29 Aug August in the city
August is almost over. Temperatures are at long last going down and the Torinesi are gradually making their way back to the city after an entire month away. The Greek restaurant is open once more, my timetable is filling up, and it’s easier by the day to find an open tabaccheria to buy a bus ticket.
Here follows a run-down of August’s most memorable events, starting with the Notte di San Lorenzo:
A few weeks ago, The Greek, Lia and I made our way up a very big hill for an afternoon drink in a desperate bid to escape the heat and humidity of the city centre. On our way back down, we were listening to the excellent tunes of Disco Radio when we heard the presenter talking about the Notte di San Lorenzo, which fell on that day.
This night falls on the 9th or 10th of August every year and is known as ‘the night of shooting stars’. Last year on this exact day, The Greek took me to the Venaria Reale for an aperitivo in the hope of seeing the stars there, but it had clouded over and our night of astronomy wasn’t to be.
This year, we were determined not to be beaten. Instead of heading home to watch a rubbish film, we dashed to the supermarket, picked up some picnic goods, came home to prepare our hamper (ok, reusable plastic bag), and headed out again.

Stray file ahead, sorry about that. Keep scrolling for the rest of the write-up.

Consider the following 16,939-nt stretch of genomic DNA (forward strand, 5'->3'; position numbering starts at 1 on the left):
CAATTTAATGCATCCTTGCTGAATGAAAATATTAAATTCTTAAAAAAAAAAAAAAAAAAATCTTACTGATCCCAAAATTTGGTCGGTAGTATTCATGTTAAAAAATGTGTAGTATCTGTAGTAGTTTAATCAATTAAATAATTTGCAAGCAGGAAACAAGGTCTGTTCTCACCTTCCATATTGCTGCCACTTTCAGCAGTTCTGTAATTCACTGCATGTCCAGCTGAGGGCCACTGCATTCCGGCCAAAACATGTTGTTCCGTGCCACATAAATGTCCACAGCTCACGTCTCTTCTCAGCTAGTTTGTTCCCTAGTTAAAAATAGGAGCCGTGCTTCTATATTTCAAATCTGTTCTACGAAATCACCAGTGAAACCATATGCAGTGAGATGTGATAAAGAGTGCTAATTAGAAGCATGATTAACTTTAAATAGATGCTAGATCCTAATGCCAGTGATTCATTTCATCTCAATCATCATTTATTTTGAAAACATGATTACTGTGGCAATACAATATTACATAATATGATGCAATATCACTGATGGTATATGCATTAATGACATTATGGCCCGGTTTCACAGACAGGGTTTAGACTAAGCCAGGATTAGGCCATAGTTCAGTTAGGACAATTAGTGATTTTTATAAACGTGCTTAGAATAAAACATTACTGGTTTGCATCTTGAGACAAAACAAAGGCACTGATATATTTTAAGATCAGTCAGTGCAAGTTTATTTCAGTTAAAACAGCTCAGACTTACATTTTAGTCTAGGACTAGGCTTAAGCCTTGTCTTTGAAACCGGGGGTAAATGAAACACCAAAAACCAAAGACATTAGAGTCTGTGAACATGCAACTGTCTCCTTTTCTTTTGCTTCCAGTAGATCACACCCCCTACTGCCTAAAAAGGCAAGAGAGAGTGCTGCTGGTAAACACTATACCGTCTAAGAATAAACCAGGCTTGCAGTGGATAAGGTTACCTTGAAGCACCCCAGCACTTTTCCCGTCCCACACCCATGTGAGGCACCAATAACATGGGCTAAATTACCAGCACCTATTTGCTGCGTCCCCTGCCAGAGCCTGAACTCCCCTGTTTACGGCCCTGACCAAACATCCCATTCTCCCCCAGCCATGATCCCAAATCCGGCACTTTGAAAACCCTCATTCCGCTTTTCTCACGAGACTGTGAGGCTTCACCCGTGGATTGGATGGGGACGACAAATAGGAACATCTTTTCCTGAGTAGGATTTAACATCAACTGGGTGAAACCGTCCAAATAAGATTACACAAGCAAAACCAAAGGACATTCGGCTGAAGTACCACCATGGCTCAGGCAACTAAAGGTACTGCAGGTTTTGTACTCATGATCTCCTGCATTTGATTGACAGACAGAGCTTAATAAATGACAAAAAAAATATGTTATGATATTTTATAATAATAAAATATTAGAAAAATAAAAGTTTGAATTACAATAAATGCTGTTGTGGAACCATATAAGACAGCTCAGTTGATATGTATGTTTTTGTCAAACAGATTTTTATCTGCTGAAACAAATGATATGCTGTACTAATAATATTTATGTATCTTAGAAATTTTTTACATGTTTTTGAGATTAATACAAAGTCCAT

We drove up to the Colle della Maddalena, one of my favourite places in Turin so far, and were met by… everybody else who’d had exactly the same idea. No matter, we laid down our blankets, plugged in our speakers to the always appropriate frequency of Disco Radio, and tucked into our feast, surrounded by the envious (or perhaps irritated) glances of our fellow stargazers before lying down to patiently wait for the stars to fall.
After quite a while (and several false alarms caused by errant bats and bugs, and one episode involving an enormous insect falling from the sky right into my open palm, which I’d rather not talk about) and as the crowds had started to leave us in peace, I saw my first ever shooting star. After the first came more, and only after a few hours did we finally leave, having decided that we’d had our fair share of wishes for one evening.
I’ve mentioned before that some moments here make me incredibly happy that I’m on this big ole adventure of mine, and stargazing with those two in one of the best places Turin has to offer was certainly one of them.
A week or so later, it was time to head home for a few days of very welcome drizzle and cold. After a much-needed pub lunch on the way home from the airport, I set to work on clearing some of the useless rubbish out my room, catching up with my lovely Granny, and perhaps most excitingly, having a proper Chinese takeaway.
My cousin, her husband, and their very squishable smooshable lovely bundle of baby fun came to visit for a day, followed by my other cousin and his girlfriend the next, and I even got to see my favourite ginger friend for a few hours of long overdue catching up.